What to Do When Sweating Becomes a Problem
By Anna K. Fryxell |
“Breaking a sweat” is great when it comes to working out, but it’s far less great when you’re not trying to. Hyperhidrosis, or excessive sweating, can be extremely embarrassing and inconvenient for those that it affects. That’s why we’re making it our mission to help you stop it.
“Although there has been no true cause for hyperhidrosis pinpointed to date, we do know that over-active eccrine and apocrine glands (sweat glands) are the culprits for this problem,” says Charlotte, NC, dermatologist Gilly Munavalli, MD. “The reasons behind their hyperactivity in certain people are myriad: genetics, metabolic disorders, stress and hormonal imbalances to name a few.”
There are actually two types of hyperhidrosis—primary and secondary. Primary hyperhidrosis, where you sweat without any particular cause, is the most common type that affects two percent of the population, according to San Francisco dermatologist Vic Narurkar, MD. This type most commonly shows up on the underarms, the palms of the hands, the soles of the feet and the forehead. Secondary hyperhidrosis happens when underlying medical conditions like menopause, certain medications and thyroid disorders cause you to sweat excessively.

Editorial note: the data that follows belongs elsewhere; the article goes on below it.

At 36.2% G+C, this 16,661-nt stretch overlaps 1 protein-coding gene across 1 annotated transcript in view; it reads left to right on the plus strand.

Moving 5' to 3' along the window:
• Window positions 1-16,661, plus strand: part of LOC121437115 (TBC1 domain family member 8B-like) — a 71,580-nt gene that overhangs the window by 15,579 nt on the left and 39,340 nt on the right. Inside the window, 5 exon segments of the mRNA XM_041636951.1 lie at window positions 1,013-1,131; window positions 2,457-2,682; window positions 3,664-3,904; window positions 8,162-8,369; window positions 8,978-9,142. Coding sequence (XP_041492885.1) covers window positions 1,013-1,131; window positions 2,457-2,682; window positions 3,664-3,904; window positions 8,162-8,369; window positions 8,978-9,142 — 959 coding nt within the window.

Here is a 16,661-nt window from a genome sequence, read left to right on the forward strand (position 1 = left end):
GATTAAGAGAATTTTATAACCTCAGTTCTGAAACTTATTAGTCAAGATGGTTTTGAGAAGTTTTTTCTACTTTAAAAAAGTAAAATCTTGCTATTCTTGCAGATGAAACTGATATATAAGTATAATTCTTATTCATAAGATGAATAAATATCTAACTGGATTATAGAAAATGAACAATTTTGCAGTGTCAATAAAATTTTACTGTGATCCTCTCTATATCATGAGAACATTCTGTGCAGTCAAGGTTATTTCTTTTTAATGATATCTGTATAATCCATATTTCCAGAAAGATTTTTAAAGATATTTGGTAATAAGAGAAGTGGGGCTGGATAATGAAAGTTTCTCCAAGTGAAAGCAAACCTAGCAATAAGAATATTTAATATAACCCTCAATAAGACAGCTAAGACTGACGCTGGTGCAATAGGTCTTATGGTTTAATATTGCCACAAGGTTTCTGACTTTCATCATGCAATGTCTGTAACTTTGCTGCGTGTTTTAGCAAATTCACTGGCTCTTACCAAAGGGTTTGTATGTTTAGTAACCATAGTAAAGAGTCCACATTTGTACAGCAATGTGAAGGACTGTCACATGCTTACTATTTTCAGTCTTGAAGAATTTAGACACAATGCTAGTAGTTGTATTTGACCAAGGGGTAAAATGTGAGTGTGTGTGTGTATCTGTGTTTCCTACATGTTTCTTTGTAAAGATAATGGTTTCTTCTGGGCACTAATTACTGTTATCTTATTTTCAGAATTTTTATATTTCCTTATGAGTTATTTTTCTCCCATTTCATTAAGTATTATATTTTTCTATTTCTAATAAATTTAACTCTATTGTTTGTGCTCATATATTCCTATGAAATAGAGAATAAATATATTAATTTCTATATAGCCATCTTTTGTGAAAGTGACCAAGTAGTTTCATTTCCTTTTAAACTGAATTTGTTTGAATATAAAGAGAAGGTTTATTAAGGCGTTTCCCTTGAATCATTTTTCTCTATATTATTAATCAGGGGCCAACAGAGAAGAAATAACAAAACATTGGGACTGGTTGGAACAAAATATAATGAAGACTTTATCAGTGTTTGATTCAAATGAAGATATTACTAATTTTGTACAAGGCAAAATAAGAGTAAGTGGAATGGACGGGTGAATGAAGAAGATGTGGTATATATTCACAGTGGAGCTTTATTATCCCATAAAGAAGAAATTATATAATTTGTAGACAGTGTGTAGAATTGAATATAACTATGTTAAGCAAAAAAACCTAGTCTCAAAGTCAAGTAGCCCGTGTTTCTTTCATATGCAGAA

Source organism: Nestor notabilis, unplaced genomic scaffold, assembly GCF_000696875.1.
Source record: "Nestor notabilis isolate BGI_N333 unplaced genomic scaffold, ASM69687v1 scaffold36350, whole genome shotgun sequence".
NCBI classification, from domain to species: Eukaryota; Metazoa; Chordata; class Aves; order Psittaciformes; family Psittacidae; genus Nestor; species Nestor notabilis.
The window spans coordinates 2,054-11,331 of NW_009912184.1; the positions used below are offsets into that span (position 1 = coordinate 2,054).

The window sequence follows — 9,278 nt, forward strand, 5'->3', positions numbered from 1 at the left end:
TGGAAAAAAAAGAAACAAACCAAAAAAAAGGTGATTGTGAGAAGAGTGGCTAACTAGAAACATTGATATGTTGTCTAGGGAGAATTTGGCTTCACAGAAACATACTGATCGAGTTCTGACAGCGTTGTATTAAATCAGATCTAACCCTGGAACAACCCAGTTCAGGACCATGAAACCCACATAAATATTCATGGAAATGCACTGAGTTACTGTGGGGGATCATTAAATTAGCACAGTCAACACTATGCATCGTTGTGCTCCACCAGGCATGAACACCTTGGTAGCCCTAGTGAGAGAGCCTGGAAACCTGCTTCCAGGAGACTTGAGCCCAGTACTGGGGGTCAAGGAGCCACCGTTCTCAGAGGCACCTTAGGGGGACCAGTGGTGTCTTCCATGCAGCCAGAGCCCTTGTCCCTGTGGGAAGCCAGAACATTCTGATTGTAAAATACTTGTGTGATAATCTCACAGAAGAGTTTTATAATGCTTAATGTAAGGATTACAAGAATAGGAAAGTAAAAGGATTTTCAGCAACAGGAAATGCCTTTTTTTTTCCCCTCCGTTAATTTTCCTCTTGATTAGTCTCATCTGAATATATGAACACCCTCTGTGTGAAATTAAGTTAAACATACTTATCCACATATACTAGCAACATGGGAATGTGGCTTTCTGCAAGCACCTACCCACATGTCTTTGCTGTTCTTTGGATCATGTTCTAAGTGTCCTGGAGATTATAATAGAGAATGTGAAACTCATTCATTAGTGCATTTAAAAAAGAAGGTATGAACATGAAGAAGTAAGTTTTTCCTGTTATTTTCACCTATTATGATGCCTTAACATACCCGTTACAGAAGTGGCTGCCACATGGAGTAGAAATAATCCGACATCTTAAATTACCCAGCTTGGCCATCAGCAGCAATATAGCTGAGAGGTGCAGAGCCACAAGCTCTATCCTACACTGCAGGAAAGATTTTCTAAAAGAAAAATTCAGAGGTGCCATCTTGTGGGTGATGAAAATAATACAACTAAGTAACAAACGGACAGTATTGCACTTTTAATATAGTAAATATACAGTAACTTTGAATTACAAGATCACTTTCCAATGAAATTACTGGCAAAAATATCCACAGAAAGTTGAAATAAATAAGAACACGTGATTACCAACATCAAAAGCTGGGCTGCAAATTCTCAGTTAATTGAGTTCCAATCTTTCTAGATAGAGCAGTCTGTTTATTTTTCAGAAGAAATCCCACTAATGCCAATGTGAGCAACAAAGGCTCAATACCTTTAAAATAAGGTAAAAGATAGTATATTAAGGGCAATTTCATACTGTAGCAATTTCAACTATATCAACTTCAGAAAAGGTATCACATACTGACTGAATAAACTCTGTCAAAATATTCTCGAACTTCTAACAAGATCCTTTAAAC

While there isn’t a one-size-fits-all solution to hyperhidrosis, there are a number of different treatments, which many have found effective. “Prescription deodorants and oral medications are sometimes effective, as are botulinum toxin injections, with the caveat being that the results were often temporary or sometimes not successful at all,” says Dr. Munavalli. “I’ve seen excellent results using miraDry in the treatment of axillary hyperhidrosis over the past two years. At this point, I would consider it the best option available for long-lasting, noticeable results for axillary hyperhidrosis." If you're dealing with excessive sweating, visit your board-certified dermatologist to futher discuss these options and find the right one for you.